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New future for native land development
Jeff NAGEL and Neil CORBETT Black Press
Long-promised reforms are about to set off a building boom on First Nations-owned land in the Lower Mainland and the Valley.
But some civic leaders fear it will create enclaves of condo towers and commercial developments occupied by tens of thousands of residents and businesses that pay no regional taxes.
It could also skew the region’s vision for development and leave businesses competing on unequal footing.
That warning comes from the Lower Mainland Treaty Advisory Committee (LMTAC), which represents local municipalities on aboriginal issues. It has released a draft discussion paper on the potential impacts of the federal First Nations Commercial and Industrial Development Act and related legislation.
The provisions, now being implemented in B.C., will cut red tape for bands that want to develop reserve lands, allowing them to greatly expand their populations of non-aboriginal tenants.
Many regional bands, including those in the Abbotsford area, are interested in development, and developers have approached their councils.
One of the first aboriginal groups out of the gate is the Squamish Nation, which plans to build 12,000 condo units on its undeveloped reserve lands in Vancouver and West Vancouver.
An extra 25,000 non-aboriginal residents could move onto those Squamish lands over the next two decades, LMTAC estimates.
That’s equivalent to a new city the size of Port Moody being dropped into the Lower Mainland that doesn’t contribute via taxes to the ballooning costs of regional utilities and transit services, according to Belcarra Mayor Ralph Drew, who chairs LMTAC.
“This is a fairness issue at the core,” Drew said. “These are funds that a significant non-aboriginal population would not be paying and it means all of the taxpayers of Metro Vancouver are going to have to pick up the tab.”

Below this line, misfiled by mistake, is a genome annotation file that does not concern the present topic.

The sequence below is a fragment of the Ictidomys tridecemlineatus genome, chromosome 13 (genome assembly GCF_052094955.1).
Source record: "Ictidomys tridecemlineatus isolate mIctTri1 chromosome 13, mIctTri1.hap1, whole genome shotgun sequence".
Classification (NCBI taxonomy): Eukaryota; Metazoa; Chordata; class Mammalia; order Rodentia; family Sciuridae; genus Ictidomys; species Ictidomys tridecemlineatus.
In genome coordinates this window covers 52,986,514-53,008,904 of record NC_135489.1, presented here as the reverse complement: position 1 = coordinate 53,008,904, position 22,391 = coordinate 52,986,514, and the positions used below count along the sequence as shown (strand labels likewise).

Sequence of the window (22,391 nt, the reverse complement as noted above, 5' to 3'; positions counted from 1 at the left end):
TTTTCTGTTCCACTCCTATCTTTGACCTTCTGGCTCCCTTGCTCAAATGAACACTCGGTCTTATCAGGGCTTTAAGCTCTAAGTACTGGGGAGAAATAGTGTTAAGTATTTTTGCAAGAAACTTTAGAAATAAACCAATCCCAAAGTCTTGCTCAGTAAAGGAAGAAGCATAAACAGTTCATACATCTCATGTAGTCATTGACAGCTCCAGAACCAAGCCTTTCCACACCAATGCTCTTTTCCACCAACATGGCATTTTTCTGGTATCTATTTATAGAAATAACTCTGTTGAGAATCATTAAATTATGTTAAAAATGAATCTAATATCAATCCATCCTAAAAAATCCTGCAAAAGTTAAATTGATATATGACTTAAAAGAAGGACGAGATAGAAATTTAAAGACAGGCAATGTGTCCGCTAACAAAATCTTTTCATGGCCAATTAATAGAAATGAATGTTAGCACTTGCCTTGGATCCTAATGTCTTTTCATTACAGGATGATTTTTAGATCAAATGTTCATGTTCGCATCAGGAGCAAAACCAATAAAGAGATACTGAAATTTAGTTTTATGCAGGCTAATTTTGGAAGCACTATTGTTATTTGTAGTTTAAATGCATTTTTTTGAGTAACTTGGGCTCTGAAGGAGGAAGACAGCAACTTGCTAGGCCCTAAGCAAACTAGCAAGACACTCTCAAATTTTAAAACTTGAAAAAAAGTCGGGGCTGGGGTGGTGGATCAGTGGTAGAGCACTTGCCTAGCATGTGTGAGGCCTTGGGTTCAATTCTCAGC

The new developments wouldn’t pay school taxes either. And local cities won’t get increased annual property taxes had the projects been built within their borders – or the one-time development cost charges (DCCs) that are levied to help cover the costs of everything from roads to parks.
“If developers don’t have to deal with DCCs, the impact is enormous,” Drew said. “By being able to pursue development on reserve, they don’t have to pay HST, people don’t have to pay Property Transfer Tax, they don’t have to pay property taxes. From the First Nations perspective, there’s no income taxes and no capital gains taxes.”
The tenants of such projects won’t be entirely tax-free. The Squamish Nation is expected to exact its own taxes on its non-aboriginal residents, although they won’t have a vote or elected representation on the band council that controls the reserve land.
Drew and LMTAC say the aims of the legislative reforms are good: they help First Nations throw off much of the restrictions of the Indian Act to attract residential, commercial and industrial development to their communities. The problem lies in the lack of a mechanism to ensure new band-owned developments pay into regional services the way other land owners do and to ensure they fit Metro Vancouver’s regional growth strategy.
Fraser Valley First Nations bands have already been developing their lands, and that will accelerate, predicts Tyrone McNeil, tribal chief of the Sto:lo Tribal Council, which represents bands from Hope to Langley, who have hundreds of hectares of available land.
“We have a large land base that isn’t impacted by the ALR (Agricultural Land Reserve), so we’re basically open for business,” he said.
Chief Dalton Silver of the Sumas First Nation said his council will be meeting with Abbotsford council in early February to discuss commercial development. He declined to mention specific businesses or projects that have been pitched to the band.